Of stagflation and voluntary simplicity buyers: How to sell when the economy’s down but the prices are up

Published in Philippine Daily Inquirer, August 25, 2006

A period of stagflation happens when there is a stagnant economy marked with substantial increases in prices of consumable goods and services. Prolonged stagflation naturally results in massive consumer belt-tightening, increasing poverty and inflation that affect consumer reality and attitude including buying behavior. Needless to say, this has a tremendous impact in the way marketers need to convince consumers to part with their very limited and hard-earned money.

Today, ninety percent (90%) of Filipino consumers belong to the D and E households with a monthly household income of fifteen thousand pesos (Php 15,000) and below. This amount, at less than US$300, is estimated to feed, clothe, shelter an average family of five including educating their children.

While the Philippine GNP is kept afloat with OFW remittances, the domestic economy continues to reel from E-vat implementation; higher costs of food, utilities and oil prices; unemployment, under-employment and job security problems; political instability, power struggle and a state of seeming apathy.

Despite the seeming negative incidence of stagflation, the Filipinos penchant for shopping keeps consumerism alive in the country. With the Filipinos natural resilience in coping with hard times, shopping remains a passion yet marketers are increasingly challenged to present their goods and services in ways that fit the scrimping lifestyle of local consumers.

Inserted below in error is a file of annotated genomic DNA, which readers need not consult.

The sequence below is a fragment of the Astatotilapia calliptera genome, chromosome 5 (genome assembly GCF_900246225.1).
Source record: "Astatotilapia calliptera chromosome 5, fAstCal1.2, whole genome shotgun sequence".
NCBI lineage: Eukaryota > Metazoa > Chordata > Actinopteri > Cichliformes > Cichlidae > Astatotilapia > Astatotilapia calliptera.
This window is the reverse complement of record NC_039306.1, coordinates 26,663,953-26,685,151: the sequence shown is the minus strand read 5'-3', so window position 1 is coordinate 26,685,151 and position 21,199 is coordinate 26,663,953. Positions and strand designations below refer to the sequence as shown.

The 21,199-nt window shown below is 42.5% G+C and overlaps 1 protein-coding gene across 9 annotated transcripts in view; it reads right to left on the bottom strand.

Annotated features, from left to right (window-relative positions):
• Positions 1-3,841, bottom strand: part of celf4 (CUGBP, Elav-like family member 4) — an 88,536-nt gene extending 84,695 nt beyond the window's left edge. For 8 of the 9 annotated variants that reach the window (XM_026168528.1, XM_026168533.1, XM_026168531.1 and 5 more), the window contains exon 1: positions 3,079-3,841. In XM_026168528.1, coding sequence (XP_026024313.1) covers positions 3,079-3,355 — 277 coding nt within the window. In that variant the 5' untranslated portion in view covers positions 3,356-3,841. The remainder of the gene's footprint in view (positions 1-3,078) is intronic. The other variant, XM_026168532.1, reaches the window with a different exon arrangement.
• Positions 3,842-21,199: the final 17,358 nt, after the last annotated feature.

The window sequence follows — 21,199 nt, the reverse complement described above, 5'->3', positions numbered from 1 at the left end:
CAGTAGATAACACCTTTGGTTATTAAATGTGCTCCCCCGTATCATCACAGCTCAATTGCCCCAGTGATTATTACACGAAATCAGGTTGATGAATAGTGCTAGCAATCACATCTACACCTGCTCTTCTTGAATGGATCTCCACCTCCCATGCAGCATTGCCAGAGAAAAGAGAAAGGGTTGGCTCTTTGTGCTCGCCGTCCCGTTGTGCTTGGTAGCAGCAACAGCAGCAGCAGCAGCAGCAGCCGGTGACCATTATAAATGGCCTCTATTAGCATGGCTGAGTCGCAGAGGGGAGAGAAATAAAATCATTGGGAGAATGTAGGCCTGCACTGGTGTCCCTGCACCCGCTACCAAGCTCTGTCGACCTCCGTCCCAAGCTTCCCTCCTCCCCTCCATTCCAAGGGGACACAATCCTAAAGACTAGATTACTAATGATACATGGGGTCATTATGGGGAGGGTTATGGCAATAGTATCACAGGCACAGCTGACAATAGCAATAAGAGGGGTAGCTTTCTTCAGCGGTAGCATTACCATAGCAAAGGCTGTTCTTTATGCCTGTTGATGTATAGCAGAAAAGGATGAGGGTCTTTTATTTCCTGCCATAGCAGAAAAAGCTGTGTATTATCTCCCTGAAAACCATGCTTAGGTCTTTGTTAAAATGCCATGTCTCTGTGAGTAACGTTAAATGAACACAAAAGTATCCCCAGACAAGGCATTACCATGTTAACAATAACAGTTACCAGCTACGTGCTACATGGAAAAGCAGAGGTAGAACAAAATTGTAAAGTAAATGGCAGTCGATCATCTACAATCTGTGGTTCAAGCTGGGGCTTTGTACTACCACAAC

Coping with stagflation

Dr. Avraham Shama, a Lady Davis Fellow at the Hebrew University, in a longitudinal research on stagflation reveals that stagflation makes consumers change their consumption preferences. It also triggers consumers to judge products and services in a new way. Among the adjustments in consumer behavior include engaging in more comparative shopping, spouses weighing purchase decisions as a couple more than they ever did in the past, becoming less wasteful, becoming more energy conscious, valuing fuel economy in transportation, shopping for specials and bargains, buying cheaper products and private labels and shopping at cut-price stores more often than before.. During stagflation, consumers decision making are more calculated as one realizes how real disposable income has become stagnant or declined.

VS: The New Consumer